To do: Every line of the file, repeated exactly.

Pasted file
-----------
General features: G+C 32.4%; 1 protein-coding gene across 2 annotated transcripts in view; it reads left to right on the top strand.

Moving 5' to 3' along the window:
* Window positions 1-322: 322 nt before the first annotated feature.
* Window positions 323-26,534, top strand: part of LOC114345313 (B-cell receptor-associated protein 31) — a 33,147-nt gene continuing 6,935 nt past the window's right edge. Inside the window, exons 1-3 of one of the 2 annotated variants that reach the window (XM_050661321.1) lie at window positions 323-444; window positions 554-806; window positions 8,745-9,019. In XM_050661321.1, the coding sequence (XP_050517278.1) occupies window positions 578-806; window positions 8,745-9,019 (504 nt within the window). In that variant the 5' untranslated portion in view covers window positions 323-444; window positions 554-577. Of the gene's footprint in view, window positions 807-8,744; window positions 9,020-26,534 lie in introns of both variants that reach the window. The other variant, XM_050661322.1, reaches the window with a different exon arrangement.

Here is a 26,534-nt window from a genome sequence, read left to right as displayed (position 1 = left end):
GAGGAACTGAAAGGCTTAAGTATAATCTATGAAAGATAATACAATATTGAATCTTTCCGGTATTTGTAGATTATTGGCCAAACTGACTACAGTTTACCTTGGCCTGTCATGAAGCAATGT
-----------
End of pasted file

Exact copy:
General features: G+C 32.4%; 1 protein-coding gene across 2 annotated transcripts in view; it reads left to right on the top strand.

Moving 5' to 3' along the window:
* Window positions 1-322: 322 nt before the first annotated feature.
* Window positions 323-26,534, top strand: part of LOC114345313 (B-cell receptor-associated protein 31) — a 33,147-nt gene continuing 6,935 nt past the window's right edge. Inside the window, exons 1-3 of one of the 2 annotated variants that reach the window (XM_050661321.1) lie at window positions 323-444; window positions 554-806; window positions 8,745-9,019. In XM_050661321.1, the coding sequence (XP_050517278.1) occupies window positions 578-806; window positions 8,745-9,019 (504 nt within the window). In that variant the 5' untranslated portion in view covers window positions 323-444; window positions 554-577. Of the gene's footprint in view, window positions 807-8,744; window positions 9,020-26,534 lie in introns of both variants that reach the window. The other variant, XM_050661322.1, reaches the window with a different exon arrangement.

Here is a 26,534-nt window from a genome sequence, read left to right as displayed (position 1 = left end):
GAGGAACTGAAAGGCTTAAGTATAATCTATGAAAGATAATACAATATTGAATCTTTCCGGTATTTGTAGATTATTGGCCAAACTGACTACAGTTTACCTTGGCCTGTCATGAAGCAATGT